The Firezza concept allows customers to order pizza by the meter and have it delivered to their table in five to eight minutes. “It’s a restaurant where you can sit down but it’s faster than fast casual,” says Basic. “It’s a place where you stop on the way to your destination rather than it being your destination.
“We wanted to do pizza by the meter, which is traditional Neapolitan style where you can have a quarter meter or a meter with toppings to share with big families. It’s not like one pizza for yourself and that’s it, it makes the whole experience more interesting, more social and more fun.”
Basic arrived in England as a refugee in 1992 who could not speak English. “My first job was in an Italian restaurant washing the dishes,” he said. “They didn’t have a dishwasher, they had two floors and 200 seats. It was a tough job.”
For ten years, he worked in hospitality as a waiter, an assistant manager and an area manager before deciding to launch his own business.
“When I was ready to start my own business I did research for six months in Naples where pizza originated from. I wanted to offer the best pizza in the world through both delivery and eating out.”
For six months, Basic conducted market research in the quest to recreate authentic, high quality Neapolitan pizza.
Basic saw a gap in the market at the time where there was a lack of high quality food being delivered, so set out to fill that gap by making delivered pizza better.
It is maintaining quality, simplicity and speed that inspires Basic the most, he says. “I’ve been inspired by, I don’t want to say fast food, but pop-ups that don’t compromise on quality and I think it was and it still is a growing market where you can do things better without compromising on speed or quality.”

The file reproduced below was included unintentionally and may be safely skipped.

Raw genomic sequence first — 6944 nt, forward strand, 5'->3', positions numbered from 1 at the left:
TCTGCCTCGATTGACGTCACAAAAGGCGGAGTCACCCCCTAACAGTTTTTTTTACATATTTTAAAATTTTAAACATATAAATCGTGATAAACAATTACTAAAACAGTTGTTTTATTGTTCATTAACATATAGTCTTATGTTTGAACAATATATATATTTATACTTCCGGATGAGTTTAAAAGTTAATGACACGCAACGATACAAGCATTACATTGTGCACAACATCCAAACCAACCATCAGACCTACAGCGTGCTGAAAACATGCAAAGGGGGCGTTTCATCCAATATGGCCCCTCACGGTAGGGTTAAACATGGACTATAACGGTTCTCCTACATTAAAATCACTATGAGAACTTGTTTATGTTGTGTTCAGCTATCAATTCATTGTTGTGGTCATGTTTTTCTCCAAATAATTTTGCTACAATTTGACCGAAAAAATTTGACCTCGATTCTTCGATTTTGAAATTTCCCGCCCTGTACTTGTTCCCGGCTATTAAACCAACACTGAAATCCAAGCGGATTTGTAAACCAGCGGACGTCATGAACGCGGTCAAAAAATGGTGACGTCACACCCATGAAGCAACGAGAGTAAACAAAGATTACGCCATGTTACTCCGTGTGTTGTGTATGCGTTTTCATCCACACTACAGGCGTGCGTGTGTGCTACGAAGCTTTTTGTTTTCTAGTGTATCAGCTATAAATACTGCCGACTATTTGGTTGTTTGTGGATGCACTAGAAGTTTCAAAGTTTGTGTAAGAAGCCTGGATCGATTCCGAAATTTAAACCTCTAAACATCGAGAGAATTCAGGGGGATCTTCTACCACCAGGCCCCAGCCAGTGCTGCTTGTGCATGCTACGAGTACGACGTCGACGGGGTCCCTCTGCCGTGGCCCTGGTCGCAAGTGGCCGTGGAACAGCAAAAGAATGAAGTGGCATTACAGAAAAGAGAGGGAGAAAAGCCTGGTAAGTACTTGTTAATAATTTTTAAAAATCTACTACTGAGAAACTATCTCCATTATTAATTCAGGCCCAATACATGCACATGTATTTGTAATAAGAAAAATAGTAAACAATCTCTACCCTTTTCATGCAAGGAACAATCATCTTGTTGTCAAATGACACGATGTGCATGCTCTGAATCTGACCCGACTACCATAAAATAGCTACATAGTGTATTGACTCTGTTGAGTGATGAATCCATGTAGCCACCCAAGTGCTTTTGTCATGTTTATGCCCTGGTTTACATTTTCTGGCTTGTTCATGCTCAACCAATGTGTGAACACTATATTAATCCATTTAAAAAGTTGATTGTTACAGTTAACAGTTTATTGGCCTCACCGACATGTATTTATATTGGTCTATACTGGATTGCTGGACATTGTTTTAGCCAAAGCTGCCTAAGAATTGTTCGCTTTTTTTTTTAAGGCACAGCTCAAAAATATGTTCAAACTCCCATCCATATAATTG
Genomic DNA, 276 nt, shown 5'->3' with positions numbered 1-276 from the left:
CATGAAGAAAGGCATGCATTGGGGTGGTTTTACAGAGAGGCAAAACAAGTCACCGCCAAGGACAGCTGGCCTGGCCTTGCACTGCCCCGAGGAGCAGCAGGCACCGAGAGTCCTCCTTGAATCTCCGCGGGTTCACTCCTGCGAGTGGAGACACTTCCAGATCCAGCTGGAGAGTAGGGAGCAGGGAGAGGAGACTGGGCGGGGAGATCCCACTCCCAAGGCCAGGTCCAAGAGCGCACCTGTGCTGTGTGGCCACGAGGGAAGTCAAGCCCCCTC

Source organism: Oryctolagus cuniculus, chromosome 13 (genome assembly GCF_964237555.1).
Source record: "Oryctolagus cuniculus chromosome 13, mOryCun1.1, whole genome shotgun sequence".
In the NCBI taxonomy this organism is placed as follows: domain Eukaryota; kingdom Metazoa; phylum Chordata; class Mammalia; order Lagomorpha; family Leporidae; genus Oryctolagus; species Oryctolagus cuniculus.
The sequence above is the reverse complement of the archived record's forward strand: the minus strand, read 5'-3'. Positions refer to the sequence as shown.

Sixteen years later, the first sit-down Firezza restaurant has landed in Soho, with the London location matching the fast pace of the restaurant.
“I think Soho is the perfect location. The concept suits high footfall areas with plenty of bars, restaurants and theatres, attracting our target audience, which is millennials.”
Basic has managed to stay ahead of the growing demand for free-from options, with Firezza winning Best Vegan Pizza in the 2015 Vegan Food Awards by PETA (People for the Ethical Treatment of Animals).
With a gluten free pizza base already on the menu, the introduction of further products is on the horizon as Basic hints at the possibility of a cauliflower pizza base.
While keen to stay ahead of trends, Basic believes the rise in demand for deliveries and the consequential problems for restaurants is the biggest challenge facing the casual dining sector.
“The problem with restaurants is the layout is not built for delivery and they are not geared up in the kitchen for delivery.
“Restaurants are struggling because Friday night is when most people are both eating out and ordering delivery,” he says. “I presume for delivery orders restaurants are switching off because they’re going to prioritise their customers eating in. Those ordering delivery at the busiest times will have fewer choices.”
With around one quarter of the Soho site’s business being deliveries, the layout of the restaurant and kitchen enables both delivery and eat-in orders to be processed in two separate operations.
“In this place, we were fortunate enough that the layout was here already,” says Basic. “It’s a beautiful square space with deliveries on the side. If you want delivery we can do it on the side so it doesn’t interfere.”
Firezza is founded on the principle of simplicity, with drinks options limited to craft beers, one red wine, one white wine and one soon-to-be-introduced rose wine, with all wine dispensed from boxes and served in a carafe.
However the demand for spirits in Soho means introducing spirits is on the cards but Basic maintains he won’t over complicate Firezza’s drink offerings. He says: “Simplicity is key for us, so we’ll keep it very simple, very basic in choice and have one or two things.”
For Firezza, expansion plans come second to fine-tuning the concept. Basic says: “It’s a work in progress so once we are confident we’ve got exactly what the concept is about then we can go for the next site.”
This article was published on Eat Out on Thursday, June 15th and can be viewed here.